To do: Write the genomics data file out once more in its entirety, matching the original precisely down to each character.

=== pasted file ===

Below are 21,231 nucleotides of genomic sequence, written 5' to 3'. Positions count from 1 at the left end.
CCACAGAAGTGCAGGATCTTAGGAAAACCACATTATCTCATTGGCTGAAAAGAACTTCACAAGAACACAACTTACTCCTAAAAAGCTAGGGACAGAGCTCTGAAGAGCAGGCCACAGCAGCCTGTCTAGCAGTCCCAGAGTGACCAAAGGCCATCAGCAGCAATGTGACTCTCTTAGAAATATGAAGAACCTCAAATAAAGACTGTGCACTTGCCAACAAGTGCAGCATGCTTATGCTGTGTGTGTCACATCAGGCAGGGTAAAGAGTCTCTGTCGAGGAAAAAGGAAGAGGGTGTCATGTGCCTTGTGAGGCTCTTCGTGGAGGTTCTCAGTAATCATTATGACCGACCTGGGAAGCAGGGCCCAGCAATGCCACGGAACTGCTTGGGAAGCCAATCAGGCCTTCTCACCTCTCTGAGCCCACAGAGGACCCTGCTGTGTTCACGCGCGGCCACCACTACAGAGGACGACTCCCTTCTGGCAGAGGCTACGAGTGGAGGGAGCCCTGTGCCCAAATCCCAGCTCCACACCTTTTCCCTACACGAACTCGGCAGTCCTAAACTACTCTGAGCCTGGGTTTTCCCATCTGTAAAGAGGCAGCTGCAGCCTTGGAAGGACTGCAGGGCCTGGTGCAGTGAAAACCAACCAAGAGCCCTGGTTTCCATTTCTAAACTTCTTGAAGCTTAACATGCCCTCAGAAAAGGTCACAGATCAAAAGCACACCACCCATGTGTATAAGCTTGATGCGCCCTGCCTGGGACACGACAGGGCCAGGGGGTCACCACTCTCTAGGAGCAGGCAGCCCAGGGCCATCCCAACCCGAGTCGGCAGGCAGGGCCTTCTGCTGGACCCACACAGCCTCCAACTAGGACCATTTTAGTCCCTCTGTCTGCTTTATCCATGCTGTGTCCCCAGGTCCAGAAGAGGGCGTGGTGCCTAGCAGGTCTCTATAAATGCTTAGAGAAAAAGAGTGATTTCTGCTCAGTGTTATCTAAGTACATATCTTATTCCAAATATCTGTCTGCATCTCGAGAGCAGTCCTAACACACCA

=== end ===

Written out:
Below are 21,231 nucleotides of genomic sequence, written 5' to 3'. Positions count from 1 at the left end.
CCACAGAAGTGCAGGATCTTAGGAAAACCACATTATCTCATTGGCTGAAAAGAACTTCACAAGAACACAACTTACTCCTAAAAAGCTAGGGACAGAGCTCTGAAGAGCAGGCCACAGCAGCCTGTCTAGCAGTCCCAGAGTGACCAAAGGCCATCAGCAGCAATGTGACTCTCTTAGAAATATGAAGAACCTCAAATAAAGACTGTGCACTTGCCAACAAGTGCAGCATGCTTATGCTGTGTGTGTCACATCAGGCAGGGTAAAGAGTCTCTGTCGAGGAAAAAGGAAGAGGGTGTCATGTGCCTTGTGAGGCTCTTCGTGGAGGTTCTCAGTAATCATTATGACCGACCTGGGAAGCAGGGCCCAGCAATGCCACGGAACTGCTTGGGAAGCCAATCAGGCCTTCTCACCTCTCTGAGCCCACAGAGGACCCTGCTGTGTTCACGCGCGGCCACCACTACAGAGGACGACTCCCTTCTGGCAGAGGCTACGAGTGGAGGGAGCCCTGTGCCCAAATCCCAGCTCCACACCTTTTCCCTACACGAACTCGGCAGTCCTAAACTACTCTGAGCCTGGGTTTTCCCATCTGTAAAGAGGCAGCTGCAGCCTTGGAAGGACTGCAGGGCCTGGTGCAGTGAAAACCAACCAAGAGCCCTGGTTTCCATTTCTAAACTTCTTGAAGCTTAACATGCCCTCAGAAAAGGTCACAGATCAAAAGCACACCACCCATGTGTATAAGCTTGATGCGCCCTGCCTGGGACACGACAGGGCCAGGGGGTCACCACTCTCTAGGAGCAGGCAGCCCAGGGCCATCCCAACCCGAGTCGGCAGGCAGGGCCTTCTGCTGGACCCACACAGCCTCCAACTAGGACCATTTTAGTCCCTCTGTCTGCTTTATCCATGCTGTGTCCCCAGGTCCAGAAGAGGGCGTGGTGCCTAGCAGGTCTCTATAAATGCTTAGAGAAAAAGAGTGATTTCTGCTCAGTGTTATCTAAGTACATATCTTATTCCAAATATCTGTCTGCATCTCGAGAGCAGTCCTAACACACCA